Handicapping: Disappointing not to see Matthew McConaughey's
name among the nominees, so memorably inventive was surf boy in "Magic Mike,"
"Bernie," and "The Paperboy." Sam Rockwell certainly deserved a nom
for inspired psychopathy in "Seven Psychopaths," and how could Robert De Niro ("Silver Linings
Playbook"), racking up critical plaudits everywhere else, be passed over?
Despite Philip Seymour Hoffman's towering performance in "The Master," this
Globe will go to either Christoph Waltz or Leonardo DiCaprio for their
extravagantly stylized characters in "Django."
Handicapping: So where is Leos Carax's "Holy Motors," the French stunner that
has wowed almost every critic who's seen it? Never mind; "Amour," Michael Haneke's masterpiece about
love and death, should win handily over its downscale competitors — unless the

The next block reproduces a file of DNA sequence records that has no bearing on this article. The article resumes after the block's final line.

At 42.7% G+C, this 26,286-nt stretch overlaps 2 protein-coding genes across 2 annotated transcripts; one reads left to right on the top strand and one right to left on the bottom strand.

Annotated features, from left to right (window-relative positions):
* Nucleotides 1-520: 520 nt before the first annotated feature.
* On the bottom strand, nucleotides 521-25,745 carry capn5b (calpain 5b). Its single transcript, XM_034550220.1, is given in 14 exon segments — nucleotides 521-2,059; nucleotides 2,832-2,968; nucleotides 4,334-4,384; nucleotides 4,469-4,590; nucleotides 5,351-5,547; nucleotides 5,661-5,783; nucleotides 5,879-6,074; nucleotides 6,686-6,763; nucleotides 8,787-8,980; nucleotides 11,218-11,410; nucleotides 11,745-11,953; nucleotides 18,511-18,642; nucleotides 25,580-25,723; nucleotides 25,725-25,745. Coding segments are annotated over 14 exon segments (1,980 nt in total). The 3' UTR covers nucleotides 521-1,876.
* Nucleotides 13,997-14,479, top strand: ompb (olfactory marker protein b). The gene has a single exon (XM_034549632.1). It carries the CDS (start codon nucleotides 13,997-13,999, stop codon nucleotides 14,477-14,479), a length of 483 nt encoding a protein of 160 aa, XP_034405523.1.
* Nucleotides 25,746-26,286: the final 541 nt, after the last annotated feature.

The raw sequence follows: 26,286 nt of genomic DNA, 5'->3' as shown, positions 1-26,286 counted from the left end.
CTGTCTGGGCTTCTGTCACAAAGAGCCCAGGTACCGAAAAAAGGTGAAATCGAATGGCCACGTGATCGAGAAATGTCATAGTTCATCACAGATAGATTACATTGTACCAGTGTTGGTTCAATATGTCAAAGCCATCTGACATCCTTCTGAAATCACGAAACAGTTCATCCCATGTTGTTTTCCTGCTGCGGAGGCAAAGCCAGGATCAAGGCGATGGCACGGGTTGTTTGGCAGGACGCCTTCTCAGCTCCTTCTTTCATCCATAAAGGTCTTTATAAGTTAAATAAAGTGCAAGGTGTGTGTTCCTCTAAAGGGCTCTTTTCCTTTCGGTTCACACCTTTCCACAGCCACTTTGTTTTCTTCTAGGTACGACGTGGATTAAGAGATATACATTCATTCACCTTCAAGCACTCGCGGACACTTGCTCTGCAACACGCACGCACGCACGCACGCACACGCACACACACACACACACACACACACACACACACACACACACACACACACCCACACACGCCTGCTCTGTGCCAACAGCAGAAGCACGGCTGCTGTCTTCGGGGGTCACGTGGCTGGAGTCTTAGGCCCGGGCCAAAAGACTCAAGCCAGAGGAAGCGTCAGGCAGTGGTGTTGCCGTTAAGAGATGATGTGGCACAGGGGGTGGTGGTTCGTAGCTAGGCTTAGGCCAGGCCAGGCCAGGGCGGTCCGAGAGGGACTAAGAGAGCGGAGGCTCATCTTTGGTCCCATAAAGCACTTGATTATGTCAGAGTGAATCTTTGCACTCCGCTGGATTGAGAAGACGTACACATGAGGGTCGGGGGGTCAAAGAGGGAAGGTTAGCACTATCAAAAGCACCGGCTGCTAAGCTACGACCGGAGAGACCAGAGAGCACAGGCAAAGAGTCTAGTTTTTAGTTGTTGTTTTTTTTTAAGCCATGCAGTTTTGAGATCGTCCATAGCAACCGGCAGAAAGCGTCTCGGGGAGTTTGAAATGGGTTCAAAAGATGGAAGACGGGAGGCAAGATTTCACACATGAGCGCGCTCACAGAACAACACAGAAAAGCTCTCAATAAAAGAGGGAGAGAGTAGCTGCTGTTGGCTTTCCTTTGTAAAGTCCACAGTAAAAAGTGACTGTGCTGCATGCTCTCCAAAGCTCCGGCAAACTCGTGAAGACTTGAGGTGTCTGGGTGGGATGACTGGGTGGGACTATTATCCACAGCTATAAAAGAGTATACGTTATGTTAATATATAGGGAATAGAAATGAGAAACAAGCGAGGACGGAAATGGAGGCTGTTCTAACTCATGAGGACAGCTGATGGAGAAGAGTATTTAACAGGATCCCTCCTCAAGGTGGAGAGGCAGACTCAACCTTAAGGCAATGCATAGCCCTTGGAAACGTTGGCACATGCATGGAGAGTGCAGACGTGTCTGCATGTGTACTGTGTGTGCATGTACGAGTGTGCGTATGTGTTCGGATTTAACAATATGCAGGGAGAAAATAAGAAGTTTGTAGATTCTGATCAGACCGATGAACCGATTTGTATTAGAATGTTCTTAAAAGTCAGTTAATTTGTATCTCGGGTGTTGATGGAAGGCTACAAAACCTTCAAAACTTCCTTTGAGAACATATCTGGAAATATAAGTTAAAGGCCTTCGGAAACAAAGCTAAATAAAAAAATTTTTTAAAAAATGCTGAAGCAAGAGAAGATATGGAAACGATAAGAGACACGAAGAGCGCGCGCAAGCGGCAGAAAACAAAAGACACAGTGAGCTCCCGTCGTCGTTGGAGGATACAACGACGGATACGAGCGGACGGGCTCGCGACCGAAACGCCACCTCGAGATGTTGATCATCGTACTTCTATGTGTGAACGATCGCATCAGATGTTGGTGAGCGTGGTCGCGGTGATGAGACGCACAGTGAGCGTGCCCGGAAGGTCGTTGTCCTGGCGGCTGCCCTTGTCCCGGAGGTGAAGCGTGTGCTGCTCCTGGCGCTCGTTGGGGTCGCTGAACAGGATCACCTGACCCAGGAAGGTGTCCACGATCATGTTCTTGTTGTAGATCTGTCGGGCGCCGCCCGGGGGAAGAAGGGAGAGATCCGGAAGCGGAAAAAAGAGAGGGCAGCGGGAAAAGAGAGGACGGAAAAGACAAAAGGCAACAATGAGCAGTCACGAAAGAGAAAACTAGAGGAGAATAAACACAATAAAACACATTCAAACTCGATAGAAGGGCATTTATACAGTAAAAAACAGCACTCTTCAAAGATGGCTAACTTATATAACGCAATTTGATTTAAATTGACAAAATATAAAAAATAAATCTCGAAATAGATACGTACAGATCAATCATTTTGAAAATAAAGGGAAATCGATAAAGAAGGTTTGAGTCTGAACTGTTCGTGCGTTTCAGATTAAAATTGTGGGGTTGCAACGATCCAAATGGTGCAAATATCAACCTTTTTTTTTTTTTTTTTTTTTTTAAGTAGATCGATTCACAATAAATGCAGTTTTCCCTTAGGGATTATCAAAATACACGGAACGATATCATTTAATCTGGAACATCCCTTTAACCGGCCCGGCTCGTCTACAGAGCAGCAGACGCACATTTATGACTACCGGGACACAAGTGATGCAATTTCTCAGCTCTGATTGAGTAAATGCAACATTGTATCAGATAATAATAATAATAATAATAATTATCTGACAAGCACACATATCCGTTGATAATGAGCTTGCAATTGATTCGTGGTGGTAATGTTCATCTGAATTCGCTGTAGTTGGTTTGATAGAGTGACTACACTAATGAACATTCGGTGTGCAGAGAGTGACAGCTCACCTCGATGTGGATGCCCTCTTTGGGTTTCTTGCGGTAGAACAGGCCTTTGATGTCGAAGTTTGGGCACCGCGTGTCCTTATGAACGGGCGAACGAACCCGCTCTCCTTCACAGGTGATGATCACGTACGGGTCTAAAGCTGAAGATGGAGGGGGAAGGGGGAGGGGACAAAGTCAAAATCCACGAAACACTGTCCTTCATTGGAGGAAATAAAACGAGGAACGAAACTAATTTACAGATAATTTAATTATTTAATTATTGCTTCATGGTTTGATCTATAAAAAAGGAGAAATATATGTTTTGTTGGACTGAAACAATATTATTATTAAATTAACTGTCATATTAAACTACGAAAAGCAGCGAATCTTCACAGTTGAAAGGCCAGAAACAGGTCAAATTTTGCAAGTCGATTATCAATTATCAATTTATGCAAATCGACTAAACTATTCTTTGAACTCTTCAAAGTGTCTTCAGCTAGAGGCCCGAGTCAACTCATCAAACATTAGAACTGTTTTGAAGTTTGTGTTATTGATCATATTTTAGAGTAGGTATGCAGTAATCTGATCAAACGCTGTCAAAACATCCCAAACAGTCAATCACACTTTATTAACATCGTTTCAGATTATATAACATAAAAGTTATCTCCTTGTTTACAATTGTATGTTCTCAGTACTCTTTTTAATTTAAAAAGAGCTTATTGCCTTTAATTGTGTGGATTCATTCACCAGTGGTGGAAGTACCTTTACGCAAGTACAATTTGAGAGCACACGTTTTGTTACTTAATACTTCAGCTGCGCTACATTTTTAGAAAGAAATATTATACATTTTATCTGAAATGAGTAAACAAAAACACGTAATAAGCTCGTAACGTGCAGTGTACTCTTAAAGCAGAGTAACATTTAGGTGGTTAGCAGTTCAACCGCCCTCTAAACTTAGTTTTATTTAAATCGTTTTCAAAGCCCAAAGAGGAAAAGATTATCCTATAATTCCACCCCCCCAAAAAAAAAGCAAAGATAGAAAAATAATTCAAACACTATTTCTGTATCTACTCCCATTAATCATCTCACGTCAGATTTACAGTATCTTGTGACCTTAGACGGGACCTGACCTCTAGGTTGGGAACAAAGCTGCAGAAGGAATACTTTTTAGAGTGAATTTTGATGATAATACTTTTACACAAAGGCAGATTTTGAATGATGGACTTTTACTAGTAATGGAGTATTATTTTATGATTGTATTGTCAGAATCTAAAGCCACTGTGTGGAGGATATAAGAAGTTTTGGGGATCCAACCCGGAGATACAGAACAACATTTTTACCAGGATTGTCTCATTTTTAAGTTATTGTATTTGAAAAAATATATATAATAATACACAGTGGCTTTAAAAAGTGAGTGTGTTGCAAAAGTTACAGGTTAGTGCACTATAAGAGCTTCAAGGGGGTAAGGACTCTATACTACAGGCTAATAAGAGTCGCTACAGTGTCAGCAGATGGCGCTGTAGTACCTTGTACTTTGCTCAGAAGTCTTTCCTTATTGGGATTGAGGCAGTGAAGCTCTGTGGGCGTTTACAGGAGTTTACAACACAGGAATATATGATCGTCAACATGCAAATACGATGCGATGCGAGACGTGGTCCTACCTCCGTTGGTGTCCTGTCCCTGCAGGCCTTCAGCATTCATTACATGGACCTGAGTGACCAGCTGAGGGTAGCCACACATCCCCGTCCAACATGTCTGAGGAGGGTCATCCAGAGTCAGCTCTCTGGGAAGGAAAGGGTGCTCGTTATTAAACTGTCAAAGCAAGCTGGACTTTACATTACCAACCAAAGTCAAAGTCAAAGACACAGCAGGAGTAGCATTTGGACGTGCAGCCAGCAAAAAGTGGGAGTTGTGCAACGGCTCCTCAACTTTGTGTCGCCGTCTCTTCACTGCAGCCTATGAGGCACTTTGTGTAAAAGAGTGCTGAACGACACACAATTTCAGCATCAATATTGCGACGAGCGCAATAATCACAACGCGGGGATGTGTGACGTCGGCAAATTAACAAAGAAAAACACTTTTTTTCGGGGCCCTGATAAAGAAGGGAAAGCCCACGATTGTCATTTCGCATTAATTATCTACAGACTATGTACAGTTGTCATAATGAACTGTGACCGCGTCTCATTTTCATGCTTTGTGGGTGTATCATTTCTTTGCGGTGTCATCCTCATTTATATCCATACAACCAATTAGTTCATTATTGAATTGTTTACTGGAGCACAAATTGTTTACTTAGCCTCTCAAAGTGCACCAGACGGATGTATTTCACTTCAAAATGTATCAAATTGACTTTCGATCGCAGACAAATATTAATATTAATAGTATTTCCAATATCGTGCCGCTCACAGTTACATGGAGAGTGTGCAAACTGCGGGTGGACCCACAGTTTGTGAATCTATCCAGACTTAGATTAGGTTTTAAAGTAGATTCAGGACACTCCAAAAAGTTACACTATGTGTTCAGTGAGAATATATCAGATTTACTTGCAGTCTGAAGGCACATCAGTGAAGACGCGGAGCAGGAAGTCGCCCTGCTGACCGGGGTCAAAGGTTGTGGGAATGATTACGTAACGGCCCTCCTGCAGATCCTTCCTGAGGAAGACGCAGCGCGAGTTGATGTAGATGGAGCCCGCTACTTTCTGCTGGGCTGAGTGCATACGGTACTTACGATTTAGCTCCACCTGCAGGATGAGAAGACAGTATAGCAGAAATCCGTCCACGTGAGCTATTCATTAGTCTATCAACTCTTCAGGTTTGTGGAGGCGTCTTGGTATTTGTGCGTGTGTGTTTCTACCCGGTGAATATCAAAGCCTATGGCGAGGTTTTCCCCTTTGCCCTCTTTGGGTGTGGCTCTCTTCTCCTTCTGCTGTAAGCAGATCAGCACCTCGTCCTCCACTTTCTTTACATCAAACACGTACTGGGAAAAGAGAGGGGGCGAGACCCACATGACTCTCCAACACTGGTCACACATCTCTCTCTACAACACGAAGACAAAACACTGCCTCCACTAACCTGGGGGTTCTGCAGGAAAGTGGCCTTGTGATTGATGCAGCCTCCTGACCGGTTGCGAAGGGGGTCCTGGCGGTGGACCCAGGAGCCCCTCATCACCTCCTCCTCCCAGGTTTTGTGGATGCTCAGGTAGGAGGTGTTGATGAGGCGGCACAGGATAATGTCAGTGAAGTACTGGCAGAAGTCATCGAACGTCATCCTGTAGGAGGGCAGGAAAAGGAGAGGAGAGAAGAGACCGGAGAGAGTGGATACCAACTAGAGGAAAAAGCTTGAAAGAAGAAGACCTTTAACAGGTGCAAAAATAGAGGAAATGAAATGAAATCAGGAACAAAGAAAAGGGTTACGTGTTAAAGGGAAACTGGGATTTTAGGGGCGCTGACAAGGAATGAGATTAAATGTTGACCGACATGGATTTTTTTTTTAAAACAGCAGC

easy sentimentality and sexual glamour of "Rust and Bone" trumps Haneke's high,
Handicapping: Gobsmacking snubs: Where are "Game of Thrones," "Mad Men" (first
omission since 2007) and most especially the late, much lamented "Luck"? Still, it's nice to see
"The Newsroom" in the lineup, even if the Aaron Sorkin newbie has yet to have a
major impact on anyone besides viewers pining for "West Wing" vibes.
"Downton Abbey" won last year in the miniseries category, but those hifalutin
Brits have nothing on Nucky's "Boardwalk Empire," which went deeper and darker,
drowning in brutal, unexpected and perverse fatalities. At long last, "Breaking
Bad" (winner of seven Emmys) crashes the category it was made for -- just when
high-octane "Homeland" should be primed to take home its second Globe.
BEST PERFORMANCE BY AN ACTOR IN A TELEVISION SERIES -
Handicapping:Dustin Hoffman turned in one of the
most memorable performances of his career during the short-lived "Luck" --
but he's persona non grata here. If Jeff Daniels' "The Newsroom" continues his
first-season learning curve, he'll surely be in next year's running. But this
category is dominated by four top-of-the-line actors: Though Hamm and Buscemi
are perennial nominees, each has taken home only a single Globe -- and Hamm
hasn't had any love since 2008! Here's the rest of the dilemma: Cranston has
been tapped four times, for every season of "Breaking Bad," and has not -- can